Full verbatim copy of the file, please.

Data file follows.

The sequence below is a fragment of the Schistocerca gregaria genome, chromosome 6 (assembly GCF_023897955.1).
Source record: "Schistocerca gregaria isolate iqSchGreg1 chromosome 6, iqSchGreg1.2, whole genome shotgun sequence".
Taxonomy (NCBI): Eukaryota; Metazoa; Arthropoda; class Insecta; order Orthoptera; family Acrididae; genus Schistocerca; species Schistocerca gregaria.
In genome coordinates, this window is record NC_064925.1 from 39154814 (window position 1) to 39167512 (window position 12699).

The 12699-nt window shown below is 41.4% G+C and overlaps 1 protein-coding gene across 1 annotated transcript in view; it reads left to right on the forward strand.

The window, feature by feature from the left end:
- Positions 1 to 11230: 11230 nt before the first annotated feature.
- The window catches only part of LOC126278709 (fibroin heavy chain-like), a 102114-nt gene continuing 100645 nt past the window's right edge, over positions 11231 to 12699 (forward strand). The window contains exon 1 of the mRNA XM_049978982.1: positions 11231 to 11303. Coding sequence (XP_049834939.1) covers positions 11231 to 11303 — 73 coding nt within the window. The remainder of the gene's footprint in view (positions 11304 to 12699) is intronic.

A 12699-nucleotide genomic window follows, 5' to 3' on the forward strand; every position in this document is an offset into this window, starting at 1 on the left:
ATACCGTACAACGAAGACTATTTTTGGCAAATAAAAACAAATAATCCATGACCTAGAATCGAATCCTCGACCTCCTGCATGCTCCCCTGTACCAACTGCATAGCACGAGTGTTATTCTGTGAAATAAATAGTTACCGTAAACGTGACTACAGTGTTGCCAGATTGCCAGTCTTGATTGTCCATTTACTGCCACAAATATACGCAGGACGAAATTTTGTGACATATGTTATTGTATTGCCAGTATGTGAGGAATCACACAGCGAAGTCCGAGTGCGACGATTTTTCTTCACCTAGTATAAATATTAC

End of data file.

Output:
The sequence below is a fragment of the Schistocerca gregaria genome, chromosome 6 (assembly GCF_023897955.1).
Source record: "Schistocerca gregaria isolate iqSchGreg1 chromosome 6, iqSchGreg1.2, whole genome shotgun sequence".
Taxonomy (NCBI): Eukaryota; Metazoa; Arthropoda; class Insecta; order Orthoptera; family Acrididae; genus Schistocerca; species Schistocerca gregaria.
In genome coordinates, this window is record NC_064925.1 from 39154814 (window position 1) to 39167512 (window position 12699).

The 12699-nt window shown below is 41.4% G+C and overlaps 1 protein-coding gene across 1 annotated transcript in view; it reads left to right on the forward strand.

The window, feature by feature from the left end:
- Positions 1 to 11230: 11230 nt before the first annotated feature.
- The window catches only part of LOC126278709 (fibroin heavy chain-like), a 102114-nt gene continuing 100645 nt past the window's right edge, over positions 11231 to 12699 (forward strand). The window contains exon 1 of the mRNA XM_049978982.1: positions 11231 to 11303. Coding sequence (XP_049834939.1) covers positions 11231 to 11303 — 73 coding nt within the window. The remainder of the gene's footprint in view (positions 11304 to 12699) is intronic.

A 12699-nucleotide genomic window follows, 5' to 3' on the forward strand; every position in this document is an offset into this window, starting at 1 on the left:
ATACCGTACAACGAAGACTATTTTTGGCAAATAAAAACAAATAATCCATGACCTAGAATCGAATCCTCGACCTCCTGCATGCTCCCCTGTACCAACTGCATAGCACGAGTGTTATTCTGTGAAATAAATAGTTACCGTAAACGTGACTACAGTGTTGCCAGATTGCCAGTCTTGATTGTCCATTTACTGCCACAAATATACGCAGGACGAAATTTTGTGACATATGTTATTGTATTGCCAGTATGTGAGGAATCACACAGCGAAGTCCGAGTGCGACGATTTTTCTTCACCTAGTATAAATATTAC